Make sure your question is testable by the data present in SPARCS.
Read the SPARCS Data Dictionary to better understand the data elements.
Is there enough variation in the dataset?
Is there a sufficient number of cases?
Would the result be interesting?
Could the health care system, or individual providers, act on the result?
Some examples from previous students that are answerable with SPARCS:
Does day of admission correlate with length-of-stay for CHF?
Does severity of illness score correlate with length-of-stay for patients with Drug and Alcohol dependence?
How does hospital level case-load relate to length-of-stay for those undergoing hip replacement?
Does a patient’s race impact the rate of cardiac catheterization among patients admitted admitted with acute MI?
If you want to look at the data, use the SPARCS tools to filter your data by a given diagnosis/procedure and download it.There are two data download options you will see on our SPARCS site:
The All Hospitals button will download the data from all of the NY hospitals that treat that condition. This may be a huge dataset and could be too big for Excel.
The '8 Hospitals Only' button only downloads the data from 8 NY hospitals that we chose. These data are more manageable, will work in Excel, and are likely a better choice for an initial student project.
For the purposes of the student exercise, these data are best evaluated in a spreadsheet or basic statistical program.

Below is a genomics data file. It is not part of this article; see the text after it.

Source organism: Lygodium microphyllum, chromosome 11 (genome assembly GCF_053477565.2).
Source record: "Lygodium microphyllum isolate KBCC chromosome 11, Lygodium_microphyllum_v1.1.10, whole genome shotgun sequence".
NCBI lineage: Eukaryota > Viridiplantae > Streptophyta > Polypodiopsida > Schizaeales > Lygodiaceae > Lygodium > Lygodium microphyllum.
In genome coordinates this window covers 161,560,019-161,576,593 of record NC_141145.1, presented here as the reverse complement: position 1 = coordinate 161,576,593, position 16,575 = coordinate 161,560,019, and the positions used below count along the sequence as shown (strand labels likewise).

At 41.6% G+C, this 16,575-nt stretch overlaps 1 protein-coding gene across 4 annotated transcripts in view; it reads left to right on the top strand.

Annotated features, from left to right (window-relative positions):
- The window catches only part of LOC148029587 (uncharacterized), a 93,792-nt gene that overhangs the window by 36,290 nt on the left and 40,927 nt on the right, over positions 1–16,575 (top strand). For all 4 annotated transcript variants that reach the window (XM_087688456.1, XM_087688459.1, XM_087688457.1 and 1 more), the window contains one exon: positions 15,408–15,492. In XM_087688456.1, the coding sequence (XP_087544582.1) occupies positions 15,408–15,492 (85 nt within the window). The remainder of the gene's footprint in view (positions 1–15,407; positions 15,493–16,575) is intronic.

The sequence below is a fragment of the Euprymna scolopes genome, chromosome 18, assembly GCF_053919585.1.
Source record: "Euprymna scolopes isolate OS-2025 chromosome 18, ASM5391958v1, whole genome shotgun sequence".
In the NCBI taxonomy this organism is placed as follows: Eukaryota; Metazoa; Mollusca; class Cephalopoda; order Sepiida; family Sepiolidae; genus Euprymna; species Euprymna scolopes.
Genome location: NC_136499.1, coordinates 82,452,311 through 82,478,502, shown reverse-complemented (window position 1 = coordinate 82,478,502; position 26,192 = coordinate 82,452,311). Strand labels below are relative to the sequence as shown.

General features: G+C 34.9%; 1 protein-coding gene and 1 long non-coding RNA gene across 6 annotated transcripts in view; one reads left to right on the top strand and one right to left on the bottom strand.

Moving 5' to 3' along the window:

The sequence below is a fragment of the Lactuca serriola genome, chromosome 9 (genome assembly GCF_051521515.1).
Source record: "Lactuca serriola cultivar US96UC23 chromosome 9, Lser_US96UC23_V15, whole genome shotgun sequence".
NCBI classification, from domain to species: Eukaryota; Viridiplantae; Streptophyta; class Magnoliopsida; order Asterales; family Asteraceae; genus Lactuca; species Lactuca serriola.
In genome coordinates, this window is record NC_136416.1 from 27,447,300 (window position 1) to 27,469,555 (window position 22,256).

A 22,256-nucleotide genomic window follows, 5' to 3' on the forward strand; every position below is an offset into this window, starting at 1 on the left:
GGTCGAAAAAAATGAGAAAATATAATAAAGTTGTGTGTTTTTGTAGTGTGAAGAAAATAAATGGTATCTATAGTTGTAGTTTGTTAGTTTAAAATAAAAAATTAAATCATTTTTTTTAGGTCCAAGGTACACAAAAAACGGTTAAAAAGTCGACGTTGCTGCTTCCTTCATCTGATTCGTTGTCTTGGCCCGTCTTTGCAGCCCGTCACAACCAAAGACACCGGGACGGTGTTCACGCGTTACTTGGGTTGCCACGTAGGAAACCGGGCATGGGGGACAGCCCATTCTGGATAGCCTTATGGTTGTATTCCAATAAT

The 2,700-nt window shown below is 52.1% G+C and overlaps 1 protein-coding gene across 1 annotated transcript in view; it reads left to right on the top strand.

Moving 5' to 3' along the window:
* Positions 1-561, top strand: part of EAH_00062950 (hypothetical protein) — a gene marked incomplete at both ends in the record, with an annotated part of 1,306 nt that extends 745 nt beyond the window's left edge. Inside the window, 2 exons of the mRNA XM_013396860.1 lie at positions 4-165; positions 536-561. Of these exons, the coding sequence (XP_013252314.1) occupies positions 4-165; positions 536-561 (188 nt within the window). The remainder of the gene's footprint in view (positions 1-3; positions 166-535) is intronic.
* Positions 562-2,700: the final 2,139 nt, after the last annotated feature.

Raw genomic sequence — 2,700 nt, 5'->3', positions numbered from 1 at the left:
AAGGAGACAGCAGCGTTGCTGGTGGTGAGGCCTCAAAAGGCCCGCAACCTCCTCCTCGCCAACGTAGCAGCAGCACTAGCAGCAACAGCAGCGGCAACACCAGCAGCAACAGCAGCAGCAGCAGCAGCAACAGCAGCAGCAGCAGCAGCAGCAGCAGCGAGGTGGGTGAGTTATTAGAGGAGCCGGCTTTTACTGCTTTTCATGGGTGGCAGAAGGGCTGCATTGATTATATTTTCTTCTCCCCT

Frequently Asked Questions
What permission do we need to use these data in a presentation or publication?
The SPARCS data are under the open government public use license and made available through the Open NY initiative which poses no limitations “over its end use" though they do require attribution to the NYS DOH. The full license is here. Relevant portion:
"Unless otherwise noted on an individual document, file, web page or other item, the Department of Health grants users permission to reproduce materials published by the Department on this Website so long as the Department of Health is noted as the source, and the data the web page was accessed, along with the date of publication of the material cited, is noted. "
The Hospital compare data are under a similar open license. Relevant portion: "Works of the U.S. Government are in the public domain and permission is not required to reuse them."
How do the data on this site differ from the raw SPARCS data available on health.data.ny.gov?
We have made some changes to these data to make them easier to use for medical students. Remember that you can always get the original raw data from the DOH site. Our changes include:
Updating the hospital names across all three years of data so they are consistent.
Where possible, matching the payer names to be consistent. For example, NY State changed 'Insurance Company' to 'Private Health Insurance' in 2014. We changed the 2012 and 13 data to reflect that.
We do not include the provider license number in the CSV files exported from this system. You can still get those from the public data file on the DOH site.
We only include the first listed source of payment (payer) type.
Looking for more open clinical data sets for your projects?